Pictures of galaxies never cease to amaze, and astronomers are consistently coming up with new ones that provide a different viewpoint on the universe and maybe some exciting science along with it. A recent picture of the galaxy NGC 7582, taken with the Very Large Telescope (VLT), shows an active supermassive black hole at the galaxy’s core. However, something appears to be redirecting its “wind” away from the rest of the spiral galaxy.
Black holes are notorious for gobbling up matter and, as a byproduct, producing massive streams of energy that can obliterate their surroundings. A study from Stéphanie Juneau of NOIRLab showed that in NGC 7582 at least, those energy streams are being redirected away from the rest of the galaxy by a “wind.”
That isn’t a “wind” in a traditional sense, but one that can be seen in a particular wavelength of light. Utilizing the Multi Unit Spectroscopic Explorer (MUSE) of VLT, Dr. Juneau and her colleagues looked at the ionized particles that were present in the galaxy. The color-corrected image shows oxygen (blue), nitrogen (green), and hydrogen (red), respectively. The ionized heavier elements can be seen in a cone shape around the supermassive black hole at NGC 7582’s center, depicting the expected energy flow nicely. By contrast, the red coloration of the image shows where the star-forming regions of the galaxy are. Conveniently, the wind seems isolated from those delicate regions, allowing stars to form unmolested.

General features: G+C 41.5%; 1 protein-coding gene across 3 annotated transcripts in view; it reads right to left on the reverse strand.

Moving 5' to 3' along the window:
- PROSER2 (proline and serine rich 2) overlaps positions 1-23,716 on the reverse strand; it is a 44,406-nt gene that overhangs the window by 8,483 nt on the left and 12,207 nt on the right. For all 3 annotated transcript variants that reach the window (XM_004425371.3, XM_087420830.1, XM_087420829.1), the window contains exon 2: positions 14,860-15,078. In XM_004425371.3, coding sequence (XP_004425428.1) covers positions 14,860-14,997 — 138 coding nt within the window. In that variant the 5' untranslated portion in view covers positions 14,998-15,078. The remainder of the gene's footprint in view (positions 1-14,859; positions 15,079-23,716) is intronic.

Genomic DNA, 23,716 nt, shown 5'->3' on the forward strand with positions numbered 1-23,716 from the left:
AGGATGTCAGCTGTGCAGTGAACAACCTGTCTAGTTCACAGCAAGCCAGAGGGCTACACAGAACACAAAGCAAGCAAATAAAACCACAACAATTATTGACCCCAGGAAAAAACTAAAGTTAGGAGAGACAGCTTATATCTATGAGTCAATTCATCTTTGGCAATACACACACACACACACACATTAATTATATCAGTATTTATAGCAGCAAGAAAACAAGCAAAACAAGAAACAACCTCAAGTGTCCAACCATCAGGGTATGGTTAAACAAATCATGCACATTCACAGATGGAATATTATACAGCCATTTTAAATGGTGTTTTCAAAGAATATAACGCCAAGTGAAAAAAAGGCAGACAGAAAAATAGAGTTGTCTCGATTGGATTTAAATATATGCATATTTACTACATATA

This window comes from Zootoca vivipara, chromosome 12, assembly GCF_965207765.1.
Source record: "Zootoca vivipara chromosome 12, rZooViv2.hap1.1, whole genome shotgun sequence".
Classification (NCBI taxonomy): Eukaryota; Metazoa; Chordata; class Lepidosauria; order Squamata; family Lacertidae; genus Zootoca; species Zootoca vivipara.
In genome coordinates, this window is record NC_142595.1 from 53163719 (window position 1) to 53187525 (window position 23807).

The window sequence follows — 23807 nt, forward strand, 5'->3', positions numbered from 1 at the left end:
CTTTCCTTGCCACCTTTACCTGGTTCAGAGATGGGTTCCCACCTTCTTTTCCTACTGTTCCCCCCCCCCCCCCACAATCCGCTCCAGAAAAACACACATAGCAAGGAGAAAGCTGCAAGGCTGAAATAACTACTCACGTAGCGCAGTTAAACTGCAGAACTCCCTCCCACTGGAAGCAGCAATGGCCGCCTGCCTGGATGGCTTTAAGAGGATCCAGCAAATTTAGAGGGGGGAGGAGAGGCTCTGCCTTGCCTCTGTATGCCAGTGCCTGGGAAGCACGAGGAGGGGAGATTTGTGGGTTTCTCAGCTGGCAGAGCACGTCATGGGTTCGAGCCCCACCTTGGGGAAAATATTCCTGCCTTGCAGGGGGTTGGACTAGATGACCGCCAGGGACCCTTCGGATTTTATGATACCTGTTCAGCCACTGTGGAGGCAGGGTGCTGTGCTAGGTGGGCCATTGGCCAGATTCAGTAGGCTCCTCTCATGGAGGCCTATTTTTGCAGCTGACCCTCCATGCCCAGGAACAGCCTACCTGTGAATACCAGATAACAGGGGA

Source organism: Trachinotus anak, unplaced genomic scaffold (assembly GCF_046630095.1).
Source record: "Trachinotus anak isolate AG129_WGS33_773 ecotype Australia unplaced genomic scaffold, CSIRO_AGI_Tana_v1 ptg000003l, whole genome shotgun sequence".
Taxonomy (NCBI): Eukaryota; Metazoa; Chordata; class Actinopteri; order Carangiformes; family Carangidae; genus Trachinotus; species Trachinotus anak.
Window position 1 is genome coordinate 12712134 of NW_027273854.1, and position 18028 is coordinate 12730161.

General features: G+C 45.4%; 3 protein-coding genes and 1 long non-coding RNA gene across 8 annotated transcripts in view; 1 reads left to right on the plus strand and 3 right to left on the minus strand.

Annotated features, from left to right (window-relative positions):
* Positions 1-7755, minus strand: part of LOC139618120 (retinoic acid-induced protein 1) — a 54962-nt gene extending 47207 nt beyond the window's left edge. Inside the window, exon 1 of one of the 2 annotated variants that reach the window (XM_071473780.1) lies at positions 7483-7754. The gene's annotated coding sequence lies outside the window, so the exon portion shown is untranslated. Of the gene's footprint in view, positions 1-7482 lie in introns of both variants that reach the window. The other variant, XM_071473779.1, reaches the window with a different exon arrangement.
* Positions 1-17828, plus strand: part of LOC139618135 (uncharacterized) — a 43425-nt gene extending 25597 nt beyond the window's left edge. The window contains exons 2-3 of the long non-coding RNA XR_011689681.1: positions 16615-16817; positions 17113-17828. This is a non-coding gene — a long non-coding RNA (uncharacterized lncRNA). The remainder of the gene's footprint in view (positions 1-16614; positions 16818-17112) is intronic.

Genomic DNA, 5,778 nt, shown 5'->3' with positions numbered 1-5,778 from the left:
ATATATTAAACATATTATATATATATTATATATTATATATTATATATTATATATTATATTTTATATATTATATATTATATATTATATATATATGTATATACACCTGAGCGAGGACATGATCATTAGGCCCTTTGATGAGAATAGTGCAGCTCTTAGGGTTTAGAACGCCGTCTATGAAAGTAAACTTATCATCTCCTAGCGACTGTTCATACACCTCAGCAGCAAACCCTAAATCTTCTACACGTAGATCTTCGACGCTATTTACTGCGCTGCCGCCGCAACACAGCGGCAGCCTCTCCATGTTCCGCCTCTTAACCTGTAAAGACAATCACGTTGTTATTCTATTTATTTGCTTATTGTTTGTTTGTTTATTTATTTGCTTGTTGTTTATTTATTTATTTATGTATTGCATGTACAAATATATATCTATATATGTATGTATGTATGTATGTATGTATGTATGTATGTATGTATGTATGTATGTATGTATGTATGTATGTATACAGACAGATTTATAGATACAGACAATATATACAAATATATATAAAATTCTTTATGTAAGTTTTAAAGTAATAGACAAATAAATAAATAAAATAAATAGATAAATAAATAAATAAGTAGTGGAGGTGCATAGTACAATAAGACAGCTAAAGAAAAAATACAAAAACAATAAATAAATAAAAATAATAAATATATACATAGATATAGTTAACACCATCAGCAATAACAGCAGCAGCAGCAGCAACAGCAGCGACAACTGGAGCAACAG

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No matter what might be protecting those star-forming systems, the image that shows it is astounding. And it happens to have some novel science behind it too.
ESO – A black hole caught blowing a gust
Juneau et al – The Black Hole-Galaxy Connection: Interplay between Feedback, Obscuration, and Host Galaxy Substructure
Sci News – Galaxy Substructure Plays Important Role in How Active Black Holes Affect Their Galaxies: Study
An image of NGC 7582, on the left showing it in traditional light, while on the right is a detailed view of the massive wind coming of the galaxy’s central black hole.
Credit – ESO / Juneau et al.